Basic concepts and directions of the non-classical and post-nonclassical stage of history and philosophy of science
1. S.SEIFULLIN KAZAKH AGRO TECHNICAL UNIVERSITY DEPARTMENT OF PHILOSOPHY (2708) History and Philosophy of Science Lecturer: AinurAbdina - Doctor of philosophical sciences,
Associate Professor of Department of Philosophy
2. Тheme 6. Basic concepts and directions of the non-classical and post-nonclassical stage of history and philosophy of science• The purpose of the lecture: a critical analysis
of the basic concepts of non-classical stage of
3. Plan:1. Epistemology of neo Kantianism: Baden and
2. The positivist tradition in the philosophy of
4. Basic concepts:
The epistemology of neo Kantianism
Social and humanitarian knowledge
Principle of falsification
5. Epistemology of neo Kantianism: Baden and Marburg schools• Kantianism - direction of the German
philosophy of the second half of XIX - early XX
centuries. The central slogan of the neoKantians was "Back to Kant!" Was formulated
by Otto Liebmann in "Kant and imitators"
(1865) in a crisis of philosophy and fashion of
6. Epistemology of neo Kantianism: Baden and Marburg schools• The neo-Kantianism distinguish Baden school
(Freiburg, south-west), to focus on issues of
values and methodology of the humanities,
and Marburg school, primarily engaged in
logical and methodological issues of the
7. Epistemology of neo Kantianism: Baden and Marburg schools• Baden school of neo-Kantianism is associated
with the names of Wilhelm Windelband
(1948-1915) and Rickert (1863-1939), which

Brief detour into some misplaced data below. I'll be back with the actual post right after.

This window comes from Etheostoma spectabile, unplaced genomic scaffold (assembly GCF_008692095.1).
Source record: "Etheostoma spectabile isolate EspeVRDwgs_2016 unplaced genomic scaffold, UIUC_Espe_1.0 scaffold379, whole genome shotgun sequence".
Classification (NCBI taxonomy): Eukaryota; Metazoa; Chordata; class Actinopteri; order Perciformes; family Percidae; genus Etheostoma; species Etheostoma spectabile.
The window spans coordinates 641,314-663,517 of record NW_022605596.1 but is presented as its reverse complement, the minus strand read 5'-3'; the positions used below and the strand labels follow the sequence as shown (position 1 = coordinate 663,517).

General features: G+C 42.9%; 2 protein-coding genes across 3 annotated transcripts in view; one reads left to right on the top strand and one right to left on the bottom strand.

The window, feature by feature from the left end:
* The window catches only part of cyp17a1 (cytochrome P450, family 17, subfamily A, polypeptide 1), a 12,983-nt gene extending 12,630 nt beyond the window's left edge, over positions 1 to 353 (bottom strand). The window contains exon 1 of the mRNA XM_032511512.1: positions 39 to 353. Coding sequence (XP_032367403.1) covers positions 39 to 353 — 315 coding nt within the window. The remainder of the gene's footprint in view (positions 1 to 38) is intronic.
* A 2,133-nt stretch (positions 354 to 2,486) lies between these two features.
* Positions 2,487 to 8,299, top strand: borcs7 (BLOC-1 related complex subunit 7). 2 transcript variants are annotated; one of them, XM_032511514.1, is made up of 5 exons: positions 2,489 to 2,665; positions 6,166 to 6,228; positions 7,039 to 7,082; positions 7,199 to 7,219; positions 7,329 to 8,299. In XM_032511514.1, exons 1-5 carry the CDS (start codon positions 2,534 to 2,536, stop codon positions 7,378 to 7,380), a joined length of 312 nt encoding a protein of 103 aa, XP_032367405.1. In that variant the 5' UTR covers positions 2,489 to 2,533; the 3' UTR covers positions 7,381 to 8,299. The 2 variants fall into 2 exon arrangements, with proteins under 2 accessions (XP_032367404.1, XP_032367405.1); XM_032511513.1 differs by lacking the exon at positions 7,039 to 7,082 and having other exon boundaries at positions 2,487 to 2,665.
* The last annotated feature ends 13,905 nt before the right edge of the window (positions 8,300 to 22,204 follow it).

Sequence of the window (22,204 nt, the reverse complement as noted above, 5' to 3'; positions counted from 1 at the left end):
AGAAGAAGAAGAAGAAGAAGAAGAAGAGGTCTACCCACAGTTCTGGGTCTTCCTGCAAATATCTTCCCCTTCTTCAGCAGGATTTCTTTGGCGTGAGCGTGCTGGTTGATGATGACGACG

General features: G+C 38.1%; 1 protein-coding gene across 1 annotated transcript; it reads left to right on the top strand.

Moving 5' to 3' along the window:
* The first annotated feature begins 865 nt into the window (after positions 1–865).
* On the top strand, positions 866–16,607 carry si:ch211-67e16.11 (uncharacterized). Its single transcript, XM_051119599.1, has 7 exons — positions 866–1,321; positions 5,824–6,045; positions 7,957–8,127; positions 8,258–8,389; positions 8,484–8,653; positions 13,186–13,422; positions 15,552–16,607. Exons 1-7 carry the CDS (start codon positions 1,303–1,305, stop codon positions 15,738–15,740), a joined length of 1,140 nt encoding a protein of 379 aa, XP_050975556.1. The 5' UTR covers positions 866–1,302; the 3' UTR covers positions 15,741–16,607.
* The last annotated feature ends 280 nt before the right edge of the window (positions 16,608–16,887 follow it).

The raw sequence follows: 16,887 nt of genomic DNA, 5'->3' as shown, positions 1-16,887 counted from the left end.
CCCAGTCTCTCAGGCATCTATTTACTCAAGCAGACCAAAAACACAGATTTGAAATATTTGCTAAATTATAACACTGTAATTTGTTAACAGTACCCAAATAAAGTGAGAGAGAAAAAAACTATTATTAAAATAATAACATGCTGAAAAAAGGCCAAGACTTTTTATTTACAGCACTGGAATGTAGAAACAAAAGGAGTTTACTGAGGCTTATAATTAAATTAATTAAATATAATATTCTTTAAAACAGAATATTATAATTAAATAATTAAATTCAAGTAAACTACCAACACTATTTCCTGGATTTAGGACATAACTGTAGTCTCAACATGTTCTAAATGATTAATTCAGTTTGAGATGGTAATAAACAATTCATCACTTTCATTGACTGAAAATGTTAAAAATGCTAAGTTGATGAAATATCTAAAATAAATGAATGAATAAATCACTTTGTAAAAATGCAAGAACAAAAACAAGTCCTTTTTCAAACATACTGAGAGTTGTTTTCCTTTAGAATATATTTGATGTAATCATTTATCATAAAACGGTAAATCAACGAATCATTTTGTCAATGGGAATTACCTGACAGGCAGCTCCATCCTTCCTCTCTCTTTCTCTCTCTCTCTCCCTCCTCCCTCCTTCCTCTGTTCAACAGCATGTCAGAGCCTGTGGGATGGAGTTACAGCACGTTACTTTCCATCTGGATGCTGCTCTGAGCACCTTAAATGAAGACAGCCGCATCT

developed mainly issues related to the
methodology of the humanities.
8. Epistemology of neo Kantianism: Baden and Marburg schools• The famous neo-Kantian Marburg school,
which for decades has become a center of
attraction for philosophers of different
countries, created by Professor Hermann
Cohen of the University of Marburg.
9. Epistemology of neo Kantianism: Baden and Marburg schools• The key thesis of the Marburg school was that
all of the latest discoveries in science and the
nature of modern research activities are
irrefutable evidence of an active constructive
role of the human mind in all spheres of life.
Mind, which is endowed with a man does not
reflect the world, but, on the contrary, creates
10. Positivism• Auguste Comte first described the
epistemological perspective of positivism in
The Course in Positive Philosophy, a series of
texts published between 1830 and 1842.
These texts were followed by the 1844 work,
A General View of Positivism (published in
French 1848, English in 1865).
11. Positivism• Comte's stages were (1) the theological, (2) the
metaphysical, and (3) the positive. The theological
phase of man was based on whole-hearted belief in
all things with reference to God. Comte describes the
metaphysical phase of humanity as the time since
the Enlightenment, a time steeped in logical
rationalism, to the time right after the French
Revolution. The final stage of the trilogy of Comte's
universal law is the scientific, or positive, stage. The
central idea of this phase is that individual rights are
more important than the rule of any one person.
12. Postpositivism• The main problem in the post-positivism - an
explanation of the development of science,
the study of logic and the growth of scientific
knowledge. Its representatives are interested,
first of all, the following questions: How does
a new theory of how it is stated in the new